While he was still a long way off, his father saw him and was moved with pity. He ran to the boy, clasped him in his arms and kissed him tenderly. (Luke 15:20)
On Mothering Sunday it may seem odd to us that we have a Gospel reading which so clearly speaks of family life, yet which mentions only the men, the Father and his two sons.
The situation is very familiar in one way or another to many families. It speaks of faithfulness and impetuosity, of indulgence and jealousy, of affection for the wayward one, and the anger of the one who feels taken for granted. What family has not known some of these feelings and situations?
Yet as we look at the story - especially today - we might just wonder about the mother. How did she feel about the son who took his money and wasted it all? Did she long for his return, or sympathise with her older son in his bitterness? Or did she just dutifully toil in the kitchen, cooking the fatted calf?
We shouldn’t ask too many of these kind of questions, because if we do, we are in danger of missing the point. This all-too-human family is far more. For we are the sons, both wayward like the younger son and bitter like the elder, sinful and self-righteous. And the Father ... is of course the Father. God himself. With all the good qualities we might associate with mothers and fathers: Judging, Guiding, Loving, forgiving, yearning to welcome us back to him, watching that he might spy us from afar, beginning the long road back. And ready to celebrate our return.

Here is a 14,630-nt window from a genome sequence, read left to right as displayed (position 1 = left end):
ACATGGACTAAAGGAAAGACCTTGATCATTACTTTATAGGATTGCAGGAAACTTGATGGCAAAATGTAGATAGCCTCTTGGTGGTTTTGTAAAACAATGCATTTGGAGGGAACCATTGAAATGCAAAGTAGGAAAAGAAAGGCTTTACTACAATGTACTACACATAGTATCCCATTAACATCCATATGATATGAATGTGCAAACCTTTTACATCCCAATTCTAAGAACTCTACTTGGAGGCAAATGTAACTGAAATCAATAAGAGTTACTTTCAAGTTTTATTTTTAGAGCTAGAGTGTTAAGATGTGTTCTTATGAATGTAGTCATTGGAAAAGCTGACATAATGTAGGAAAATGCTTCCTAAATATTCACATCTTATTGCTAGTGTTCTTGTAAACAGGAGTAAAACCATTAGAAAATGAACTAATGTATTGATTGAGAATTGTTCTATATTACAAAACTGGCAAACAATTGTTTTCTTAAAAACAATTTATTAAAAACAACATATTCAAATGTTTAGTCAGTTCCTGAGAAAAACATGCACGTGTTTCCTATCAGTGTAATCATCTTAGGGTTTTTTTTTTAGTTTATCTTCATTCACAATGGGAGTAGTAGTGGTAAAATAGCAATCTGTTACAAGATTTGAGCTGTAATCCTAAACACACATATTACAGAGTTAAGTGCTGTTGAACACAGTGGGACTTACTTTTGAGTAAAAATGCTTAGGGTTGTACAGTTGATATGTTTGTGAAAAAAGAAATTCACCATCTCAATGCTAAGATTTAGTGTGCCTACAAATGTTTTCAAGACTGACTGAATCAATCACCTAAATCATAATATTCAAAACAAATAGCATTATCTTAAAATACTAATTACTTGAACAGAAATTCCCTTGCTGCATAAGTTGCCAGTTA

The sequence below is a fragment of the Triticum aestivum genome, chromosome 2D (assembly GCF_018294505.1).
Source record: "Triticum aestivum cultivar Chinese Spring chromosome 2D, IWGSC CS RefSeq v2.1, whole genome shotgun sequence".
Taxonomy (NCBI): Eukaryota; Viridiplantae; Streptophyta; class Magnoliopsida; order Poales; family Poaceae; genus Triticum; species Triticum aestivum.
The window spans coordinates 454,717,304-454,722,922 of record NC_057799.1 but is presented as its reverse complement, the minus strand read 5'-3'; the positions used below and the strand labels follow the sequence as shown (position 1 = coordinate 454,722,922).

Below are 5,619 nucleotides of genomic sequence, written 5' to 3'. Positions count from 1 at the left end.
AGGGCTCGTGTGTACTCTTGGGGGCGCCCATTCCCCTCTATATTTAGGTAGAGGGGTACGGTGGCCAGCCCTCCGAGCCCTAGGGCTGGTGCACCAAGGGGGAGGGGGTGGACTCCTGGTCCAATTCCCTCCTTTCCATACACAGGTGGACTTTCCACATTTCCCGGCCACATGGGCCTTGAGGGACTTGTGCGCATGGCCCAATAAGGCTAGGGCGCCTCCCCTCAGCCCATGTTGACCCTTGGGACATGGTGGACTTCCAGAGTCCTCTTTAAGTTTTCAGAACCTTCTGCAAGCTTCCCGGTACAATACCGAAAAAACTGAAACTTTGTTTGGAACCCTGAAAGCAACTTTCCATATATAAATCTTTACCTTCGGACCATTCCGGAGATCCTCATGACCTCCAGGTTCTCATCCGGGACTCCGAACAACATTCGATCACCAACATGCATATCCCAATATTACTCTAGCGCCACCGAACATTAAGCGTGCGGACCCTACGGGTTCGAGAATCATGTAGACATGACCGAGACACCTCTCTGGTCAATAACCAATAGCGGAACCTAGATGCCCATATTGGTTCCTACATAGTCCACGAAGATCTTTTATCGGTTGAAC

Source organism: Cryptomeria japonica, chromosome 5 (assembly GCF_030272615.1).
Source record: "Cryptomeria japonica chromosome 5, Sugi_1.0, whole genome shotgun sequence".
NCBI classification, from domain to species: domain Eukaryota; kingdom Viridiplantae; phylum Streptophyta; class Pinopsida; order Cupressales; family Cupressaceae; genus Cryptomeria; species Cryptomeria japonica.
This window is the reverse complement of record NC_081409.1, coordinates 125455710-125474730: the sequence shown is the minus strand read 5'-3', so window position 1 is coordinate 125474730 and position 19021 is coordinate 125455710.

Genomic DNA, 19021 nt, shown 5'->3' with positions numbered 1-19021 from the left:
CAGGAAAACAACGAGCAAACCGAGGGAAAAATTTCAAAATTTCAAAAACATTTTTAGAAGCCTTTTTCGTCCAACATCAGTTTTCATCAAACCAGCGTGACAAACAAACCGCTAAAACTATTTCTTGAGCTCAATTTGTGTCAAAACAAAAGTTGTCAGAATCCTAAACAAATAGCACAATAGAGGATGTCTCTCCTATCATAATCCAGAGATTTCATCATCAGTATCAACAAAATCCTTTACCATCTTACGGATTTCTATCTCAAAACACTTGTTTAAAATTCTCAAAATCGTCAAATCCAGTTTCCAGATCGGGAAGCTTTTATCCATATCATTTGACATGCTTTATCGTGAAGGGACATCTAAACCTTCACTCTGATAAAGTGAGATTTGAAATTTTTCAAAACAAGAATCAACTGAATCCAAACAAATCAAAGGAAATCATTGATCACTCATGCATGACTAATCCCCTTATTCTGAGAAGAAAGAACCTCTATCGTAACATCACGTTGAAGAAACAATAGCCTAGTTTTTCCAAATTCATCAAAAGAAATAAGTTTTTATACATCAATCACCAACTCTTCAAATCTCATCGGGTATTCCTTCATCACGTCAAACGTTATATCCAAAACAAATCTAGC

Not only do we keep Mothering Sunday this weekend, but in the coming week, beginning on Tuesday, the Cardinals in Rome will be choosing our new Holy Father. There is much speculation, much opinionating, much expectation, and much hope.
More than all else, of course it must be a time of prayer.
And it is also a good moment to remind ourself what makes the Pope not just Holy, but also a Holy Father. Like the Father in the Gospel, He will look upon us while we are still a long way off, and guide us home. He will bring forgiveness, and celebration. He will be our teacher, and guide. He will show to us the Father's love, within the family of God's people.
He will remind us, that God is both Mother and Father, judging yet forgiving, encouraging, yet indulging, loving and waiting, ready for our sorrow and our repentance which is at the heart of this season of Lent. And Leading us, together, in the one Body of Christ, to the celebration of the Victory of Easter.